But it is the cases for which the pregnant person is their own abortion provider where the “pro-life” camp shows they’re very much pro-punishment. Though self-managed abortion with pills is safe and effective in ending a pregnancy up to 12 weeks, there is legal risk because abortion opponents have fought to impose “feticide” laws with punishment equivalent to those given to murder. Purvi Patel was an Indian-American woman who in 2013 ordered abortion pills online with the intent to self-manage her own abortion. She asserts that she later had a stillbirth, but a perfect storm of anti-abortion medical staff and draconian laws where she lived in Indiana – laws imposed by “pro-life” hero Mike Pence during his disastrous service as governor – led to a criminal investigation and charges of feticide and “neglect of a dependent,” landing her with a sentence of 20 years in prison. The Supreme Court of Indiana eventually overturned her sentence on the feticide charge, but only after she was incarcerated for so-called neglect of a dependent.  She never should have served a day or been charged in the first place: Patel’s human rights remain grossly violated.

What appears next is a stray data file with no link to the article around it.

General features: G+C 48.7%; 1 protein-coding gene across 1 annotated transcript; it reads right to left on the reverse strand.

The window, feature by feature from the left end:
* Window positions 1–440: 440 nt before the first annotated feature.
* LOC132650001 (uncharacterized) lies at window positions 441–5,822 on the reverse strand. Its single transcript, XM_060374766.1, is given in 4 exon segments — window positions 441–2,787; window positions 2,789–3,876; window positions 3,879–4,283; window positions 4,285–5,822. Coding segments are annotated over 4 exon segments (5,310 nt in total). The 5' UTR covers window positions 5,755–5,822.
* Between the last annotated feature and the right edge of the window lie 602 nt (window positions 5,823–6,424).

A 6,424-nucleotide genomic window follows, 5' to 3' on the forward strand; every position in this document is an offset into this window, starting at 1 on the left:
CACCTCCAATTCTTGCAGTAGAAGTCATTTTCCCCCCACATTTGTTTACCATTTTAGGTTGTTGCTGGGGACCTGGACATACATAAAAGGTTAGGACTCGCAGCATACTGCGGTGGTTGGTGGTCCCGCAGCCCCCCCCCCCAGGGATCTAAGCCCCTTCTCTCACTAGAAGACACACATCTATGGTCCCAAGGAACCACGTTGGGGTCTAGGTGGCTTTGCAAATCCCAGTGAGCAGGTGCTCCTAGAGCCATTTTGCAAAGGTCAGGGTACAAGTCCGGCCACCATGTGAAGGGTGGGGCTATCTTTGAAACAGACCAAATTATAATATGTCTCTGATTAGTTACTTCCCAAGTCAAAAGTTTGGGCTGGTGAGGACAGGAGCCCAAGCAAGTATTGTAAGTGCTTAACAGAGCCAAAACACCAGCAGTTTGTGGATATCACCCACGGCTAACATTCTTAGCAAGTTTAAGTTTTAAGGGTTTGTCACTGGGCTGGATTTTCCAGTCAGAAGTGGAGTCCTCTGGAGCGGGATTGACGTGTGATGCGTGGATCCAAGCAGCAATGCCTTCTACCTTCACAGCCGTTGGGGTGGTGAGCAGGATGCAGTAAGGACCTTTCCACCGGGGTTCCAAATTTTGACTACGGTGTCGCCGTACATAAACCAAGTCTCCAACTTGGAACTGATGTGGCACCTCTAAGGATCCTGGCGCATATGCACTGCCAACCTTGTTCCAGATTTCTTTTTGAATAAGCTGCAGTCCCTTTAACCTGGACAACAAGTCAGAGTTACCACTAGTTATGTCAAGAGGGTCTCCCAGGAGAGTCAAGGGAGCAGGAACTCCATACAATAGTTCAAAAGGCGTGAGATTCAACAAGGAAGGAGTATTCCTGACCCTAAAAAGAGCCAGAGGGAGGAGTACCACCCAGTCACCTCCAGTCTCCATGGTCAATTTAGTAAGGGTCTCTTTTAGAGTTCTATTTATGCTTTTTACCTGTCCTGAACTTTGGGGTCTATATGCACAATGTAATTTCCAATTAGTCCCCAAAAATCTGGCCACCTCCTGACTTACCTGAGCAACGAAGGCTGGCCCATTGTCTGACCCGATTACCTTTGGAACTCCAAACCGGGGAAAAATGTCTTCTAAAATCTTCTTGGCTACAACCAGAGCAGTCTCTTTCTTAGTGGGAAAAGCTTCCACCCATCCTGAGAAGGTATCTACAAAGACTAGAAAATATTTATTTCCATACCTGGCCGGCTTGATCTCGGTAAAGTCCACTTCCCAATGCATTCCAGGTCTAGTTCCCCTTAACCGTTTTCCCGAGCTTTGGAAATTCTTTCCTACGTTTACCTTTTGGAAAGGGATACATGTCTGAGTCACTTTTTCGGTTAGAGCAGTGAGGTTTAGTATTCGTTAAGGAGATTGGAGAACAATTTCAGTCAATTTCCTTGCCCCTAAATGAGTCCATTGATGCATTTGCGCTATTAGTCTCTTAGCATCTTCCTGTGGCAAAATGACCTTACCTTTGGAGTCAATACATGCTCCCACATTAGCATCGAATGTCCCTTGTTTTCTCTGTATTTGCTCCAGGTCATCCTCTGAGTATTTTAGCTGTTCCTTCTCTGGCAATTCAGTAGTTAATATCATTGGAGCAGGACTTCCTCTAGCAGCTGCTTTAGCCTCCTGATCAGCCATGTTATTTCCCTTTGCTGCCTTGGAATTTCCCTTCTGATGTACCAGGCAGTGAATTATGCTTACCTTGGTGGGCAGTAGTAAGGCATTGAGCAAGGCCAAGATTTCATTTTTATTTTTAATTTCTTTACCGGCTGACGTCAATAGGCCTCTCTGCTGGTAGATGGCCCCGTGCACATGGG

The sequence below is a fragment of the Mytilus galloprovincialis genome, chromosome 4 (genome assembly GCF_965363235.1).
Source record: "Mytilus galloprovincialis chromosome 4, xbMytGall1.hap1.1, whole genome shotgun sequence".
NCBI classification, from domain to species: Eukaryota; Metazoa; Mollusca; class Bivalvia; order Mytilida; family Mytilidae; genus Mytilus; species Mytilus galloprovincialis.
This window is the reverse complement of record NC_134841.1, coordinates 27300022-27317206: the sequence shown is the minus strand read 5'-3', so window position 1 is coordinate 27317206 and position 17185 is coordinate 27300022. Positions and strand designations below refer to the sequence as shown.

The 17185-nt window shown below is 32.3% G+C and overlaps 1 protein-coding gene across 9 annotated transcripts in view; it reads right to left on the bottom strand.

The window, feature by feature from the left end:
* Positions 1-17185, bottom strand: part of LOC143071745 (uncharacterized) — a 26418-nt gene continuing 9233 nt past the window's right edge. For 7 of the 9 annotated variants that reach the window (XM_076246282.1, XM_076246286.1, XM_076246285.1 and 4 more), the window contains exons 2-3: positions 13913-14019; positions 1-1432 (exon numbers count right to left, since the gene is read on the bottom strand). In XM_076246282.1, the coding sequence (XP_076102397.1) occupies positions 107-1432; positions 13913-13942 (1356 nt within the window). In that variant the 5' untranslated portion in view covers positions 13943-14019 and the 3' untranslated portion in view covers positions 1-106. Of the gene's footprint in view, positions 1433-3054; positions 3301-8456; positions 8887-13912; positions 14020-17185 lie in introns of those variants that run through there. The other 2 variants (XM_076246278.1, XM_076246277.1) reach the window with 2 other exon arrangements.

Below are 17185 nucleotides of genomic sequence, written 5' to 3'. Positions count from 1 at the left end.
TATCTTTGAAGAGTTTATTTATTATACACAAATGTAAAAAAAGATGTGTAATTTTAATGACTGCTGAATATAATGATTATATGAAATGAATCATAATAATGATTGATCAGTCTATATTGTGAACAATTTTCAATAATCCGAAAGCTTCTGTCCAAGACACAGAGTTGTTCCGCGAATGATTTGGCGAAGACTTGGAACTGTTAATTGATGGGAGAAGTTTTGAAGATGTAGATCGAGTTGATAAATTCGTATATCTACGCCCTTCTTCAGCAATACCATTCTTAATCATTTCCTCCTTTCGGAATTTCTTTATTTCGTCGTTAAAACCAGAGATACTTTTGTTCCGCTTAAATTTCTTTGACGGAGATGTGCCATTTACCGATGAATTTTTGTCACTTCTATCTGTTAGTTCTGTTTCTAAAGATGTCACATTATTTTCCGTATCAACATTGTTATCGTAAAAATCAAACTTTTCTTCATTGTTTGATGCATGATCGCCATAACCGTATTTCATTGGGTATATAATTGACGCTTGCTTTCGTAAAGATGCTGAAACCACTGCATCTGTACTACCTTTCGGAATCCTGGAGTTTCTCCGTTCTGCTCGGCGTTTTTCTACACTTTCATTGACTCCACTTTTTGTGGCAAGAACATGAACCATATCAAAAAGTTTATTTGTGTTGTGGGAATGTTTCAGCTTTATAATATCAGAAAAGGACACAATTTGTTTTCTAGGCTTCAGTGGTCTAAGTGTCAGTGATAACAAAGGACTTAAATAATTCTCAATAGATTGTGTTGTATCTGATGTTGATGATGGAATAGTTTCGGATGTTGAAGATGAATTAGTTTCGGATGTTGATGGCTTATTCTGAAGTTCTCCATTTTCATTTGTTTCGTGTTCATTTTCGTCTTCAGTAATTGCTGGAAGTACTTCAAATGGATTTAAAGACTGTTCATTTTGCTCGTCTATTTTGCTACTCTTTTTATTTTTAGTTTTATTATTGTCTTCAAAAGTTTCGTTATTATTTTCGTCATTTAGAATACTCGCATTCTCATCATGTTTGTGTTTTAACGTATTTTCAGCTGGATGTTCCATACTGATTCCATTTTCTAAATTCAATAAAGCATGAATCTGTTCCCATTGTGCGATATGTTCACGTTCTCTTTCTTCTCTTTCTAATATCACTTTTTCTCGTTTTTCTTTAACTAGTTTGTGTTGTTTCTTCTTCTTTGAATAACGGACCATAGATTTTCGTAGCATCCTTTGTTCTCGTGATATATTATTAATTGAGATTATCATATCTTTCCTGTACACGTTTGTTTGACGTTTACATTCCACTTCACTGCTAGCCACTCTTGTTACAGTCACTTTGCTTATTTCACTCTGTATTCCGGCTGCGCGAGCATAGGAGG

Patel is not alone, and other women in this country who experience miscarriage or stillbirth have been charged with murder and related crimes, as detailed in The New York Times’ excellent new series, “A Woman’s Rights.” In it, National Advocates for Pregnant Women provides data that 52 percent of women charged with pregnancy-related ‘crimes; were Black, with many jailed during the crack cocaine panic of the 1980s.  Still today though, women can be charged with ‘unborn child abuse’ for suspected drug use while pregnant, though there is no evidence that it helps, and is indeed more likely to harm, the pregnancy and the woman. Ohio lawmakers weren’t using a turn of phrase when they declared they wanted to make motherhood “necessary” as they fought to pass a six-week abortion ban this fall.  In fact, it’s part of the grand plan deciding who should have motherhood imposed on them, who is fit to parent, and who should be kept in line when not fitting these strict ideals. While these moves are cloaked as an exercise of religious freedom for the few – largely white evangelicals and fervent Catholics – their end is to destroy reproductive freedoms for all.